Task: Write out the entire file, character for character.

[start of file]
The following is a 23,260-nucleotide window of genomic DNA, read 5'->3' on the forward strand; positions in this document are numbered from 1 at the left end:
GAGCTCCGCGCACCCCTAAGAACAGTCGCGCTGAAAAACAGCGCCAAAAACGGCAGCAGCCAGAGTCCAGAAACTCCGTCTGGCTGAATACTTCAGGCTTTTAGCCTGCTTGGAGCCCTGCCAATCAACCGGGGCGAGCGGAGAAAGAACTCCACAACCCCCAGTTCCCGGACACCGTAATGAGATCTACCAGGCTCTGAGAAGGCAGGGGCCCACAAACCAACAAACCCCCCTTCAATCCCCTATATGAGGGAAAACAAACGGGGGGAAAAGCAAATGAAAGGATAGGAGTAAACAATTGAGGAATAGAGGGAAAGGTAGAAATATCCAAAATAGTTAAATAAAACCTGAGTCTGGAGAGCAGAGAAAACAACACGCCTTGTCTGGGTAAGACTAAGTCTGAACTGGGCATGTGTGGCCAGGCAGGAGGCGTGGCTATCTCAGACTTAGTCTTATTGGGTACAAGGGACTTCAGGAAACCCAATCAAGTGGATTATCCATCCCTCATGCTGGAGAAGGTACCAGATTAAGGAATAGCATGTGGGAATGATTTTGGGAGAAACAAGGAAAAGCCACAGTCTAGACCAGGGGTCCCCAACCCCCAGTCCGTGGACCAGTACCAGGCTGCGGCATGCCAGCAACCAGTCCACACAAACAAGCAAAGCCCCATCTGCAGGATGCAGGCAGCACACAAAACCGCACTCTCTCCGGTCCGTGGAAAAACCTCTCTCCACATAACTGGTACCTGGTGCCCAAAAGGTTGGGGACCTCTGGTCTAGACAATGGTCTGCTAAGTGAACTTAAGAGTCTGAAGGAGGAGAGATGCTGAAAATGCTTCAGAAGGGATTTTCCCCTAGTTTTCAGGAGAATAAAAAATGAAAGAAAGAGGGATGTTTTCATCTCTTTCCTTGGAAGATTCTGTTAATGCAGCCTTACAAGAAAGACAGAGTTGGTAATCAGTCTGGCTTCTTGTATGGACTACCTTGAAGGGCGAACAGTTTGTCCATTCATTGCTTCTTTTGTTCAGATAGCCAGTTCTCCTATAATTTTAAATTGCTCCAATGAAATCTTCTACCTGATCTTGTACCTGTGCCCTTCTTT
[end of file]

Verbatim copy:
The following is a 23,260-nucleotide window of genomic DNA, read 5'->3' on the forward strand; positions in this document are numbered from 1 at the left end:
GAGCTCCGCGCACCCCTAAGAACAGTCGCGCTGAAAAACAGCGCCAAAAACGGCAGCAGCCAGAGTCCAGAAACTCCGTCTGGCTGAATACTTCAGGCTTTTAGCCTGCTTGGAGCCCTGCCAATCAACCGGGGCGAGCGGAGAAAGAACTCCACAACCCCCAGTTCCCGGACACCGTAATGAGATCTACCAGGCTCTGAGAAGGCAGGGGCCCACAAACCAACAAACCCCCCTTCAATCCCCTATATGAGGGAAAACAAACGGGGGGAAAAGCAAATGAAAGGATAGGAGTAAACAATTGAGGAATAGAGGGAAAGGTAGAAATATCCAAAATAGTTAAATAAAACCTGAGTCTGGAGAGCAGAGAAAACAACACGCCTTGTCTGGGTAAGACTAAGTCTGAACTGGGCATGTGTGGCCAGGCAGGAGGCGTGGCTATCTCAGACTTAGTCTTATTGGGTACAAGGGACTTCAGGAAACCCAATCAAGTGGATTATCCATCCCTCATGCTGGAGAAGGTACCAGATTAAGGAATAGCATGTGGGAATGATTTTGGGAGAAACAAGGAAAAGCCACAGTCTAGACCAGGGGTCCCCAACCCCCAGTCCGTGGACCAGTACCAGGCTGCGGCATGCCAGCAACCAGTCCACACAAACAAGCAAAGCCCCATCTGCAGGATGCAGGCAGCACACAAAACCGCACTCTCTCCGGTCCGTGGAAAAACCTCTCTCCACATAACTGGTACCTGGTGCCCAAAAGGTTGGGGACCTCTGGTCTAGACAATGGTCTGCTAAGTGAACTTAAGAGTCTGAAGGAGGAGAGATGCTGAAAATGCTTCAGAAGGGATTTTCCCCTAGTTTTCAGGAGAATAAAAAATGAAAGAAAGAGGGATGTTTTCATCTCTTTCCTTGGAAGATTCTGTTAATGCAGCCTTACAAGAAAGACAGAGTTGGTAATCAGTCTGGCTTCTTGTATGGACTACCTTGAAGGGCGAACAGTTTGTCCATTCATTGCTTCTTTTGTTCAGATAGCCAGTTCTCCTATAATTTTAAATTGCTCCAATGAAATCTTCTACCTGATCTTGTACCTGTGCCCTTCTTT